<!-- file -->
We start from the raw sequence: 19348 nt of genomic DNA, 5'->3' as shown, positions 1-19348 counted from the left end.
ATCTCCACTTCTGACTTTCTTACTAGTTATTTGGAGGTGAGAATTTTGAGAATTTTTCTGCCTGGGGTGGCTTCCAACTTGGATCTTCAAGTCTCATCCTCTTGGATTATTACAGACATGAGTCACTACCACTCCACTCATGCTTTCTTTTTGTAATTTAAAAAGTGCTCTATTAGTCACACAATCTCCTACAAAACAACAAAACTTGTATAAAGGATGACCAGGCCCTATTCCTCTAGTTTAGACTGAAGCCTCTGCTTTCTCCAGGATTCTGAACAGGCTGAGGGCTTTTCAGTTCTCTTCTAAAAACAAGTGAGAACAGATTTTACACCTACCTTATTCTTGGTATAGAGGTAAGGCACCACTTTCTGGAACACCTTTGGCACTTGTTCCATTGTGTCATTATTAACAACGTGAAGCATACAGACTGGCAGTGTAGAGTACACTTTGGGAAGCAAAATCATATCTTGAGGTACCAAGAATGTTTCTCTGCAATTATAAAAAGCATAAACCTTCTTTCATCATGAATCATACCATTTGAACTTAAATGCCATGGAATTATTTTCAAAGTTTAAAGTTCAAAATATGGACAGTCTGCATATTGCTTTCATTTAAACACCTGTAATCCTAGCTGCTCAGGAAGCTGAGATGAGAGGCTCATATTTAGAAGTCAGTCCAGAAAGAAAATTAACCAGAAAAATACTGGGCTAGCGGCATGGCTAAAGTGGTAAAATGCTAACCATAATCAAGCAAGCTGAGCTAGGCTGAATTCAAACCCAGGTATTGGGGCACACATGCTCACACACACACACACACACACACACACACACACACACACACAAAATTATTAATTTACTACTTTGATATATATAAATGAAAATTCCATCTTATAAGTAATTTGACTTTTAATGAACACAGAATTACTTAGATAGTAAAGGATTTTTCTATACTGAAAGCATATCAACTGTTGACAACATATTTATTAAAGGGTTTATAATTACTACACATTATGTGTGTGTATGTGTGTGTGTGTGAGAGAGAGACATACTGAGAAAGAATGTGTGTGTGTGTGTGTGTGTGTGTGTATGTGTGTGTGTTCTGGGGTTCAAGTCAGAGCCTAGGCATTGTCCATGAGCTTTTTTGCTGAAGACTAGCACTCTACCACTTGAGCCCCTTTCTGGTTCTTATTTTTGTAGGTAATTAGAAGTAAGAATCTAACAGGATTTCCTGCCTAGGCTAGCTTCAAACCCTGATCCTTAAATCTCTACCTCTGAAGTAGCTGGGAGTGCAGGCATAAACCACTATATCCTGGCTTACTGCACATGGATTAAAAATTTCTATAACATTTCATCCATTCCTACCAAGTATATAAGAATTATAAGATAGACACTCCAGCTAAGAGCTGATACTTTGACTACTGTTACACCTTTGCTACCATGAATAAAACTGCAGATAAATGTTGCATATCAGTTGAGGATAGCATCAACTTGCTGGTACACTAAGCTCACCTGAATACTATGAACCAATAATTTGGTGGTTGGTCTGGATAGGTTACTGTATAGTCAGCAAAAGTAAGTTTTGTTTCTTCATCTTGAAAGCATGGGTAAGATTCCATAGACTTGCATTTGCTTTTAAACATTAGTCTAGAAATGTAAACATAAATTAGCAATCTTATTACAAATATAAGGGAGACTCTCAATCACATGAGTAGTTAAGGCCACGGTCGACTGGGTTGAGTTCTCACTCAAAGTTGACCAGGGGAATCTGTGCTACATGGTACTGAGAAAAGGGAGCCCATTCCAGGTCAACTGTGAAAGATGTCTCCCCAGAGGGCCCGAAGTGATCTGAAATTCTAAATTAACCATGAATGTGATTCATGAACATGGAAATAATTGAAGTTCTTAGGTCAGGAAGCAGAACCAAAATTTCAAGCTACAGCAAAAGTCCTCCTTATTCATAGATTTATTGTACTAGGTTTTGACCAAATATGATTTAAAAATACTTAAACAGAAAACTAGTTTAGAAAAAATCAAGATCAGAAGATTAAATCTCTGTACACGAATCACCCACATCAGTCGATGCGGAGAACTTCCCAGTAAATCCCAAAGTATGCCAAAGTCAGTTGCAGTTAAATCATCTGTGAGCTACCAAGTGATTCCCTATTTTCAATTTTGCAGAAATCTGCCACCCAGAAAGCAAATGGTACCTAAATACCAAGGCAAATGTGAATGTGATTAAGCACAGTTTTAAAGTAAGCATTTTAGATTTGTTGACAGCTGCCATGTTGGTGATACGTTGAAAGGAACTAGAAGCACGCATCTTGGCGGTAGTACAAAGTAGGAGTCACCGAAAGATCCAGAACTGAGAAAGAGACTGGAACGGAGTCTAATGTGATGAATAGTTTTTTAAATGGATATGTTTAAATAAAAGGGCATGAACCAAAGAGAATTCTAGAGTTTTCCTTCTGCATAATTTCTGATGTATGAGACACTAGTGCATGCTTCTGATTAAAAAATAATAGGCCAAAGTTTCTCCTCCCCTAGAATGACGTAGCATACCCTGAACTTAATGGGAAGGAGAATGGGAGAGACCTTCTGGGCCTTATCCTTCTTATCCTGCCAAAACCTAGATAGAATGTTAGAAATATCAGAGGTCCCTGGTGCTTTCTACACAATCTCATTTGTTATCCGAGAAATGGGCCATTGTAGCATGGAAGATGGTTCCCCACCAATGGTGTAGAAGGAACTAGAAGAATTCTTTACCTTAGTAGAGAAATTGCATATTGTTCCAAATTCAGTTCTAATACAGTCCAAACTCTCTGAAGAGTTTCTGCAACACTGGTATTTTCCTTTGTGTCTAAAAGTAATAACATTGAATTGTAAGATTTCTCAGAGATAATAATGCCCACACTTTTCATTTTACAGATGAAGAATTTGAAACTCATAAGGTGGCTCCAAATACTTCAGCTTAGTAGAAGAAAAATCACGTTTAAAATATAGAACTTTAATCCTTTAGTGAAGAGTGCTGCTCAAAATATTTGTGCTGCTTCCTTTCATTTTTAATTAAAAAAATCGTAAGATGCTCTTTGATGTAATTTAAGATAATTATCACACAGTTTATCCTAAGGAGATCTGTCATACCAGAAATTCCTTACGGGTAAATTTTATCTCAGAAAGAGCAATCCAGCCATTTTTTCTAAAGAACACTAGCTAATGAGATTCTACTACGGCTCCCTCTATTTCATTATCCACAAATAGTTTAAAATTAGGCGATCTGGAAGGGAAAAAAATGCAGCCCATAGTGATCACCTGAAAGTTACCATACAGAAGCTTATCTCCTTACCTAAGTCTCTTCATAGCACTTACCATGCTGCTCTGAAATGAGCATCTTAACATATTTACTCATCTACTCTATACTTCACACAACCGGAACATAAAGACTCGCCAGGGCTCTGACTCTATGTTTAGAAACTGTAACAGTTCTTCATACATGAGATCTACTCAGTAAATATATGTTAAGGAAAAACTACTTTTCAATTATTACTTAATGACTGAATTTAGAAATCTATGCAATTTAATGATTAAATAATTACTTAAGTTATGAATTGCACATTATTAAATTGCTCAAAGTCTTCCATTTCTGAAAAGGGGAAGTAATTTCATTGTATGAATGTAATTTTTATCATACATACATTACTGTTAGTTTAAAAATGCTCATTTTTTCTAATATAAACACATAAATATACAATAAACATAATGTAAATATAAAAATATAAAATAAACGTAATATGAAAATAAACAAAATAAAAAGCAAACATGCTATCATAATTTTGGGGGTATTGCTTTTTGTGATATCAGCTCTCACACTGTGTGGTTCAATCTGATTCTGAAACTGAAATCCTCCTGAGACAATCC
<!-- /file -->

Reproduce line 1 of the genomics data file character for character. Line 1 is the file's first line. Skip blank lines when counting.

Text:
We start from the raw sequence: 19348 nt of genomic DNA, 5'->3' as shown, positions 1-19348 counted from the left end.